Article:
Harry Dresden is used to people coming to him for help. It’s par for the course when you’re both a private investigator and a Warden of The White Council of Wizardsthe magical police force tasked with protecting the mortal world from black magic and things that go bump in the night. Still, Harry is surprised when he is approached by Joseph Listens-To-Wind; one of the seven wizards who lead The White Council as part of The Senior Councilabout investigating a murder in rural Mississippi.

Something tore apart most of a small family and the local sheriff is entirely clueless as to what could have done it. Soon Harry finds himself caught between a secret federal team tasked with bringing down whatever committed the murders by any means necessary and a savage hidden race of Wolf People who live in the forest. Listens-To-Wind insists The Wolf People are innocent but they will also not take any attempt on their lives with good grace. This leaves Harry having to find the real killers and bring them to justice, all while preventing all-out war between the local people: The Wolf People and the Feds.

The Dresden Files graphic novels somehow find a way to get worse and worse with every passing volume. The only positive aspect of the book is Mark Powers’ dialogue. Powers perfectly captures Harry’s sarcastic, referential sense of humor and inner monologue from the Jim Butcher novels.

As with the previous Dresden Files graphic novel Wild Card, the biggest problem with Dog Men is that it shatters the continuity of the original books. At one point in this story, Listens-To-Wind shape-shifts into an animal in front of Harryan action which astonishes Harry given how smoothly the old Shaman manages a fairly difficult spell. The problem is that the novel Turn Coatwhich is set after Dog Men chronologicallyhad a fairly famous scene in which Listens-To-Wind saves Harry from a monster and astonishes him by performing the same smooth shape-shifting there, where it is apparent that Harry had no idea Listens-To-Wind could do such a thing.

In addition to the continuity errors, Listens-To-Wind’s portrayal in this story is also something of a problem. In the original novels, Listens-To-Wind is presented as a fully developed supporting charactera medical doctor in addition to being master of healing magic. His role here is so brief, however, that he comes off as a cliché Native American mystic.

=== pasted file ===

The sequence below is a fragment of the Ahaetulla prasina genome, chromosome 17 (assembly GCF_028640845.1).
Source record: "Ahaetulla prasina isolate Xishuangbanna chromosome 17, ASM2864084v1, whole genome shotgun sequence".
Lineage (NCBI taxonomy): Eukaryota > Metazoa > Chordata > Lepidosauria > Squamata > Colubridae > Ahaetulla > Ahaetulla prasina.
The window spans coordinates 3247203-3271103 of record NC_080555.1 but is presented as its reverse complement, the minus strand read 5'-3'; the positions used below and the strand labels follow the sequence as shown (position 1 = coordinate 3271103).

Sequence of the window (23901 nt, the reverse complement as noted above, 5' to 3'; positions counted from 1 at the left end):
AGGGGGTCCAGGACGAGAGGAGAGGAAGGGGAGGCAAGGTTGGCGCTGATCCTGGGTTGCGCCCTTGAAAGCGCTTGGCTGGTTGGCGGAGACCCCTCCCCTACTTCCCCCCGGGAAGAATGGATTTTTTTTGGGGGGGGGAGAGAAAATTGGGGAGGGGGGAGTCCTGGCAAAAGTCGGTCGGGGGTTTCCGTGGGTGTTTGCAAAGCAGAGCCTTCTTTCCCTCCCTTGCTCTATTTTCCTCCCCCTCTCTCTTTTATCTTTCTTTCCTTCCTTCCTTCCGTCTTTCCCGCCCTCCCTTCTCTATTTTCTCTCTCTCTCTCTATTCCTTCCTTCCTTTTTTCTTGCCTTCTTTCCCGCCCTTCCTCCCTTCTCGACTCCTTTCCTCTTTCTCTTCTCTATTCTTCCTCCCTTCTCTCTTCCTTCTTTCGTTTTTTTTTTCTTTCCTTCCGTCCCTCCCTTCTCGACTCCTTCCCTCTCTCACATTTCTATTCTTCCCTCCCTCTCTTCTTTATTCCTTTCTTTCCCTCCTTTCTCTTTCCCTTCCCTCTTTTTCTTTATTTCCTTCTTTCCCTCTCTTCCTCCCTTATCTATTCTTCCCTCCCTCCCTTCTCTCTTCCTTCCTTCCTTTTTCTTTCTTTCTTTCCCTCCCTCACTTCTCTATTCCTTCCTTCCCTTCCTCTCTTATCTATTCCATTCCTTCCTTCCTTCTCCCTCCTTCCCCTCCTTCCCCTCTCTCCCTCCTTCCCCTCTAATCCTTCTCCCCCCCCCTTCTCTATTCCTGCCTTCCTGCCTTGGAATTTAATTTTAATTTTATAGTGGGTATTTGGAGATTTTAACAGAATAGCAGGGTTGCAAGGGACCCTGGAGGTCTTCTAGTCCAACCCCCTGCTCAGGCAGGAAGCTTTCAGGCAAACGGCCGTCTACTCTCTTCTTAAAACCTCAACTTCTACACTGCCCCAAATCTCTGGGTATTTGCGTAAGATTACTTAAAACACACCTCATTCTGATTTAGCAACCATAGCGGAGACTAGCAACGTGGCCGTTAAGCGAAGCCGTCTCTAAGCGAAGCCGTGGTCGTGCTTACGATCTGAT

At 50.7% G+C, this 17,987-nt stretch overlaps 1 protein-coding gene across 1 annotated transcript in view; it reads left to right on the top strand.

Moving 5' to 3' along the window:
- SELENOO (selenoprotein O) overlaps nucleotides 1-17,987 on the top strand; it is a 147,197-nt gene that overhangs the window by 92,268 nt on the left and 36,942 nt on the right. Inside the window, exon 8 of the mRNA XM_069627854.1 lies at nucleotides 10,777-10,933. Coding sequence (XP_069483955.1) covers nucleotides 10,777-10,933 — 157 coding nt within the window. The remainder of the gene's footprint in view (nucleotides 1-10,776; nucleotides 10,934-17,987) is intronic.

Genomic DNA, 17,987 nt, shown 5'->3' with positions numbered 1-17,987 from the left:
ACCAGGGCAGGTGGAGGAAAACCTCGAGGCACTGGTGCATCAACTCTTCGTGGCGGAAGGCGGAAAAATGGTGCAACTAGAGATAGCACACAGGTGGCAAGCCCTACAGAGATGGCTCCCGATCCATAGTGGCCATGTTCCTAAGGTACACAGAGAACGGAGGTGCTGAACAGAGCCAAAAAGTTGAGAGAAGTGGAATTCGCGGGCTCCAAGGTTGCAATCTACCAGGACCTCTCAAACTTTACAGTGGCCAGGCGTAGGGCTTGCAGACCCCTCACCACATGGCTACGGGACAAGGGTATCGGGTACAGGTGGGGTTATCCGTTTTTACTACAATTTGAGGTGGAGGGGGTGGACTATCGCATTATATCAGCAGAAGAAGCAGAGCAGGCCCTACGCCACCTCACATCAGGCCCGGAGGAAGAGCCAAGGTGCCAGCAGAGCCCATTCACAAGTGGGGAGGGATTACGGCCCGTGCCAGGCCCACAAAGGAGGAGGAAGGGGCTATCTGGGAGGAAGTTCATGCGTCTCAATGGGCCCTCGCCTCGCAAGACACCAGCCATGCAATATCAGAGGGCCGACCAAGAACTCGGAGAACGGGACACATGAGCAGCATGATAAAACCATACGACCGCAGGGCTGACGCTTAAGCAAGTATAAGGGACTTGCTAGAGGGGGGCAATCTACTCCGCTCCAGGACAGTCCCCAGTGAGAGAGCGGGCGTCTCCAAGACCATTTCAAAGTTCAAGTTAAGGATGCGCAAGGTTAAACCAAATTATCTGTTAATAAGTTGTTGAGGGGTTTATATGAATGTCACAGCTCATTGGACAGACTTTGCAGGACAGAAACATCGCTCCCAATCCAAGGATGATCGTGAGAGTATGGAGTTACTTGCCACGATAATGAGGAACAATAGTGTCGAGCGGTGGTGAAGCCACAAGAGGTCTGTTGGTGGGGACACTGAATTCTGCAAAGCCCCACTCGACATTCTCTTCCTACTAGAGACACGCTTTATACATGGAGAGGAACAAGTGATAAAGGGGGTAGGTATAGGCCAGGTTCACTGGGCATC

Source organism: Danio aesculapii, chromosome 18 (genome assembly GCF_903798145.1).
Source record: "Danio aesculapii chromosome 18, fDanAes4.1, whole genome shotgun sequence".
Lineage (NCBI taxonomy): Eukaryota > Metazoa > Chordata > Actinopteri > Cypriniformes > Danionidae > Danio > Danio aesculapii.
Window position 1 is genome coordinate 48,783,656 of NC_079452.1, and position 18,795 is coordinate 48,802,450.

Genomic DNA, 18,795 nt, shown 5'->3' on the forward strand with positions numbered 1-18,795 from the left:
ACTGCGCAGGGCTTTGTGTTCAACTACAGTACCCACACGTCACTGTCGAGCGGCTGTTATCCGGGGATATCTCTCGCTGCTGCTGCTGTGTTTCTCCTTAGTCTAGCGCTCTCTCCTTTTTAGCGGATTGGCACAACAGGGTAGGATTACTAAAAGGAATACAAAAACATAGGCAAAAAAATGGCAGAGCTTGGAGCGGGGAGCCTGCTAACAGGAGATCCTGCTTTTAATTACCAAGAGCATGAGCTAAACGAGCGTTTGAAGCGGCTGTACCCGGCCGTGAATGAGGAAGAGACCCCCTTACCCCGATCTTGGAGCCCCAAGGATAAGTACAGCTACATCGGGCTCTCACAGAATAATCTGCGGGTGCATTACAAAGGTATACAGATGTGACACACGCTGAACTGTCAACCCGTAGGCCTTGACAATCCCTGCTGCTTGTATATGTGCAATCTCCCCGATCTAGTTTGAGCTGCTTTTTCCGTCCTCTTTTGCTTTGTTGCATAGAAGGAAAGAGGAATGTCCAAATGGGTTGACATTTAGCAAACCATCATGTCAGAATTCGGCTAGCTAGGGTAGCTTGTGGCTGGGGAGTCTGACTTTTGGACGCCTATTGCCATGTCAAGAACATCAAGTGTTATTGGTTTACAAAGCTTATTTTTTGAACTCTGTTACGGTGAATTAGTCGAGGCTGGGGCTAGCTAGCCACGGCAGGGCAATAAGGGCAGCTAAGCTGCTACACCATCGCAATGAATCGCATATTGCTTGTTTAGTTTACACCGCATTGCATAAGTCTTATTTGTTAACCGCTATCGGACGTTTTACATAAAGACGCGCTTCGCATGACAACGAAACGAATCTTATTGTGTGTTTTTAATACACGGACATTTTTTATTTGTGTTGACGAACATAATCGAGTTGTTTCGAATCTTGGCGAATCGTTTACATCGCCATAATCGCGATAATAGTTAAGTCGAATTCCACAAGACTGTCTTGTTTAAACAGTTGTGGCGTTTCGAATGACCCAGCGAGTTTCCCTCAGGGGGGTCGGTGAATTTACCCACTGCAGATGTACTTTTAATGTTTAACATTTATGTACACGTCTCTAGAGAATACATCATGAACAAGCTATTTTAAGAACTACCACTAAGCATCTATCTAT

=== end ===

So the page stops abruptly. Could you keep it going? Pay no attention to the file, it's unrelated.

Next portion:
Continuity in the art is also a problem in Dog Men. The first chapter ends with Listens-To-Wind and Harry being confronted by federal agents who are wearing some kind of uniform. When Chapter Two opens, the agents are now wearing business suits and ties!

As in earlier volumes of The Dresden Files graphic novels, there are also conflicts between what the text describes and what artist Diego Galindo depicts. For instance, Harry’s internal monologue notes at one point that the fur of his dog, Mouse, is matted with blood following a fight. The artwork depicts no such thing, with Mouse looking as hale and hearty as ever. Another scene has Listens-To-Wind admonishing Harry about controlling his temper, as Harry is smiling and stroking Mouse’s fur!

The volume is rated Teen + for teens 16 and up, and I consider that to be reflective of the book’s content. There’s quite a bit of blood and gore and a fair amount of intense cursing I would consider inappropriate for younger readers. This matters little, however, as I consider the whole of Dresden Files: Dog Men inappropriate for everybody, regardless of their age and maturity level. Only fans of the original series could appreciate this book, but the sloppy artwork and lack of continuity in relation to Dresden Files novels will prevent them from doing so.

Dresden Files: Dog Men
by Mark Powers, Jim Butcher
Art by Diego Galindo
ISBN: 9781524105440
Dynamite Comics, 2018
Publisher Age Rating: Teen + (16+)

  • Matt

    | He/Him Librarian

    Reviewer

    A librarian with over 10 years experience in public and academic settings, Matthew Morrison has been blogging about comic books for nearly as long as they’ve had a word for it.  Over the past two decades, he has written regular columns, commentary, parodies and reviews for such websites and blogs as Fanzing, 411 Mania, Screen Rant and Comics Nexus.  He has served as an Expert in Residence for a seminar on Graphic Novels and Comics for Youth and Adults at the University of North Texas and has given several lectures on the history of comics, manga and cosplay culture at libraries and comic conventions around the country. In addition to his work for No Flying No Tights, he is the Contributing Editor of Kabooooom.com and maintains a personal blog at MyGeekyGeekyWays.com.

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